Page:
History of Cross Bores
Cross bores are defined as an intersection of an existing underground utility or underground structure by a second utility resulting in direct contact between the transactions of the utilities that compromises the integrity of either utility or underground structure.
Trenchless construction techniques for utility installations provide a friendly alternative for reduced surface disturbances to homeowners and commercial business owners at a reduced cost. Horizontal directional drilling (HDD), percussion moles and plows are trenchless techniques used to install natural gas distribution lines. However, these installation methods do not allow the installer to observe if another utility was intersected; thereby, facilitating a high potential for creating cross bores unless proper procedures, locating of existing utilities and post construction verification procedures are used. Until the last few years, the industry was mostly unaware of the problem. In high risk, densely populated areas, as many as 3 cross bores per mile (of natural gas distribution mainline) have been found.
Sewer pipes in poor structural condition or obstructed by roots will often result in backups. In order to clear the lines, drain cleaners are called out by homeowners. If no exterior cleanout is present, the drain cleaner may pull a toilet or access an interior cleanout to run a rotating mechanical cutting tool through the sewer line to clear the blockage. If the blockage is due to a natural gas cross bore, the mechanical tool will effortlessly, yet unknowingly, cut through the plastic gas line. Since the gas is under pressure, it escapes the plastic line and flows via the path of least resistance, which is often through the sewer pipe and back into the house or structure. At this point, the structure is a ticking time bomb where any ignition source can cause a catastrophic explosion and result in significant damage and potential loss of life.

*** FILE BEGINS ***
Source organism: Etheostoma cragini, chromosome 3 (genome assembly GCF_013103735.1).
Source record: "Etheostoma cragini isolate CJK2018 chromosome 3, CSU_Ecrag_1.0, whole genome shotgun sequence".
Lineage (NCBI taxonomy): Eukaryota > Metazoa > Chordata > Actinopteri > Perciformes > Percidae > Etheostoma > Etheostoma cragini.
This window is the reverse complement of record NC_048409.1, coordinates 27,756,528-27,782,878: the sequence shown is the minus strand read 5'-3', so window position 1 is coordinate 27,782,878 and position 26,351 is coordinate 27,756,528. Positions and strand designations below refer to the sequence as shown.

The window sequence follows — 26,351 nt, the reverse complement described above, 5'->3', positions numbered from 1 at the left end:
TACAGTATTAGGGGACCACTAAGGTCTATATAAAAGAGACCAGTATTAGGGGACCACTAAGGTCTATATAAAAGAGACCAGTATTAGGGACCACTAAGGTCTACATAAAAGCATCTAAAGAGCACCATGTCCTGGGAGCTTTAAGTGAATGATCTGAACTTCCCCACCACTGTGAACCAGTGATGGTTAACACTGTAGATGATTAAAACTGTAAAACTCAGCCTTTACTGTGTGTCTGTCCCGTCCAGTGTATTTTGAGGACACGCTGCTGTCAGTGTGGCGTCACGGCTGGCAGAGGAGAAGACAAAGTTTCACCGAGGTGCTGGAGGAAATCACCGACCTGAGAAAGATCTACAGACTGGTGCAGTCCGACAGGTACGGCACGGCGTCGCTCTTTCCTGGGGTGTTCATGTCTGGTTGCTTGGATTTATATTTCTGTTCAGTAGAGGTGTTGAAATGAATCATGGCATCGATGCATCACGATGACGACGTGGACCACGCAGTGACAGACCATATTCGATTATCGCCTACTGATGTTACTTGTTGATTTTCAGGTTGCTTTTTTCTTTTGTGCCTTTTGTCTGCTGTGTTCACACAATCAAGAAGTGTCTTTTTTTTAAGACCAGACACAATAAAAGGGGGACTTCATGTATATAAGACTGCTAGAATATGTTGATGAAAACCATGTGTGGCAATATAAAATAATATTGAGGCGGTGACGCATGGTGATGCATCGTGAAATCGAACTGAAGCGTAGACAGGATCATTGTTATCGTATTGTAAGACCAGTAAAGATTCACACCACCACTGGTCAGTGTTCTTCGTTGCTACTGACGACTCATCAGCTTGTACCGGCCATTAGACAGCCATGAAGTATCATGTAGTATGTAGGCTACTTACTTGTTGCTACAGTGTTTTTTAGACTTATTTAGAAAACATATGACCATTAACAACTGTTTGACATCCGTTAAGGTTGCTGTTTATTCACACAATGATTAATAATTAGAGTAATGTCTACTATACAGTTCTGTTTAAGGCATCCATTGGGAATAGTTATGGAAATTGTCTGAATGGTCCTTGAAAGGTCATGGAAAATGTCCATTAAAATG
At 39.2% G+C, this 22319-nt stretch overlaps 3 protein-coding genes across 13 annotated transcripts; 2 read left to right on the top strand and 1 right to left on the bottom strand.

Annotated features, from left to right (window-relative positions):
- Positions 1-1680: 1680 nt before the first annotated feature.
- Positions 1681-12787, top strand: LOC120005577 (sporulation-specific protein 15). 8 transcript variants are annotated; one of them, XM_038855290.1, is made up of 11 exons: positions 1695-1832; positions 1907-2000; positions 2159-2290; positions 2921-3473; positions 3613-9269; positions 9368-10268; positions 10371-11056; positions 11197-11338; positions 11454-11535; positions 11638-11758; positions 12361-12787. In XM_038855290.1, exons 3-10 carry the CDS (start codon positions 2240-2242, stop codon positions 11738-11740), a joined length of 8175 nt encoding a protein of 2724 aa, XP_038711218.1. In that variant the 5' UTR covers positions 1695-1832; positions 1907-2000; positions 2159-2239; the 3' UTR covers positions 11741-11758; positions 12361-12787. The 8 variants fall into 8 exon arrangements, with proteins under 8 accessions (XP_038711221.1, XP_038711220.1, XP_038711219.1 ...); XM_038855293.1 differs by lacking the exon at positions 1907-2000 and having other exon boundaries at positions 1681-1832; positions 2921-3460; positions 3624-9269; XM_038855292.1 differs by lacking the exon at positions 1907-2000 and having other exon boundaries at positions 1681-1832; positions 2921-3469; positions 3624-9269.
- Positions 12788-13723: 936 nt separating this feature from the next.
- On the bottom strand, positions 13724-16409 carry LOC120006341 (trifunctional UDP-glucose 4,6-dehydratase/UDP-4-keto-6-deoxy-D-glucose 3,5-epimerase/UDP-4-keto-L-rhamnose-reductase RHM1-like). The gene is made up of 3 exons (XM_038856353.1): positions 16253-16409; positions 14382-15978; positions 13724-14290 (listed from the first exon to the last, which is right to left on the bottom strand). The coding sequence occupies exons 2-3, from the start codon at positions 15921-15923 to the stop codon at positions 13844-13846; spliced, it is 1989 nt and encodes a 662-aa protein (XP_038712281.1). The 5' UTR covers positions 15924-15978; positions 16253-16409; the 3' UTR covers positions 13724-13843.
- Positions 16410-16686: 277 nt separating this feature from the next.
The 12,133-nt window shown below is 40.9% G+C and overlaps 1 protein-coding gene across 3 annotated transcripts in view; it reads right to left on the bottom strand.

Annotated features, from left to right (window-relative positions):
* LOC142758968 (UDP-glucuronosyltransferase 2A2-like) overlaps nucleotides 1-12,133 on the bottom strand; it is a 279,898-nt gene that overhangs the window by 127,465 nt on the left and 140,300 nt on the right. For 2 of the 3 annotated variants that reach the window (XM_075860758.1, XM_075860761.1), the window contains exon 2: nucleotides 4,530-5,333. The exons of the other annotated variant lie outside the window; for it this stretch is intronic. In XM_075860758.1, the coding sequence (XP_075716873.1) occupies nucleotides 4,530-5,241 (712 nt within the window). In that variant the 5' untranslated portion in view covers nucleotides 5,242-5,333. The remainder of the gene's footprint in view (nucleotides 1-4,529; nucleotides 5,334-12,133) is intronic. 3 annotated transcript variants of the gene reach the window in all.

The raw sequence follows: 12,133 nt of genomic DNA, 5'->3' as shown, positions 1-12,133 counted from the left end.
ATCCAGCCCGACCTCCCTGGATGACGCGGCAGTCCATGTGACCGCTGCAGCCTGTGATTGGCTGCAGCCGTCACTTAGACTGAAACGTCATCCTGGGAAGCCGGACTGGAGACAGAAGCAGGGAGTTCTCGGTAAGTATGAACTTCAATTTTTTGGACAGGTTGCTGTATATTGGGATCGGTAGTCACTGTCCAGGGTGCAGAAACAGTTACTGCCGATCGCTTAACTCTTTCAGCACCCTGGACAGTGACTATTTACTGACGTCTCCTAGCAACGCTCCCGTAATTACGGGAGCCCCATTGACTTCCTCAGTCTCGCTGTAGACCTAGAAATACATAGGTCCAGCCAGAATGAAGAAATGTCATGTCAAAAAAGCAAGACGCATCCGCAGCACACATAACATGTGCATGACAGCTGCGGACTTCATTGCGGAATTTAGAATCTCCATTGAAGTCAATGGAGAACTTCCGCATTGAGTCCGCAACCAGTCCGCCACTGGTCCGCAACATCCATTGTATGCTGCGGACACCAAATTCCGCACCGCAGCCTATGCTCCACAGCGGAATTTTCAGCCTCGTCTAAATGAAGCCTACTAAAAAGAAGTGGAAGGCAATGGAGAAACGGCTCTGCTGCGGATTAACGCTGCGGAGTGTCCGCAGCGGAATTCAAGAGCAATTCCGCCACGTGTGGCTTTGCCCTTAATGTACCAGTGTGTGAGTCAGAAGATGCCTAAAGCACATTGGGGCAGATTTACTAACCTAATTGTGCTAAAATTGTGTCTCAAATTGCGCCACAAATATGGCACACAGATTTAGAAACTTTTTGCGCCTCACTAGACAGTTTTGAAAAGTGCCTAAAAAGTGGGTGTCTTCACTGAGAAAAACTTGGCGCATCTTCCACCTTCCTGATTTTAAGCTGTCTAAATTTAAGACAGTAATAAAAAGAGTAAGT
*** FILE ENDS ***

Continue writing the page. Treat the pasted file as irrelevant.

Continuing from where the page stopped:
According to a 1976 National Transportation Safety Board (NTSB) report of an explosion due to a cross bore, which resulted in two deaths and four injuries, the NTSB recommended that “inspections [should be made]…. where gas mains and sewer laterals may be in proximity…” The highest claim paid for a single cross bore was reported at $30,000,000 and resulted in severe burns to two young girls. Cross bores can injure or cause death of installers, the public, service technicians and operating personnel; however, they are preventable with modern technologies and processes. Legacy cross bores can systematically be eliminated through inspection and elimination programs.
During the last several years, increased recognition of the injury, death and damage caused from cross bores has resulted in federal and state regulatory action. In August 2011, the U.S. Department of Transportation’s Pipeline and Hazardous Materials Safety Administration’s (PHMSA) requirements of Distribution Integrity Management Program (DIMP) took effect. The goal is to increase the integrity of gas distribution systems.
It is generally agreed by distribution system operators that a cross bore of a gas line through a sewer is a considered a integrity fault of a gas system. All existing cross bores must be identified and new cross bores should be prevented. Fortunately, solutions for a high confidence cross bore elimination program are available.
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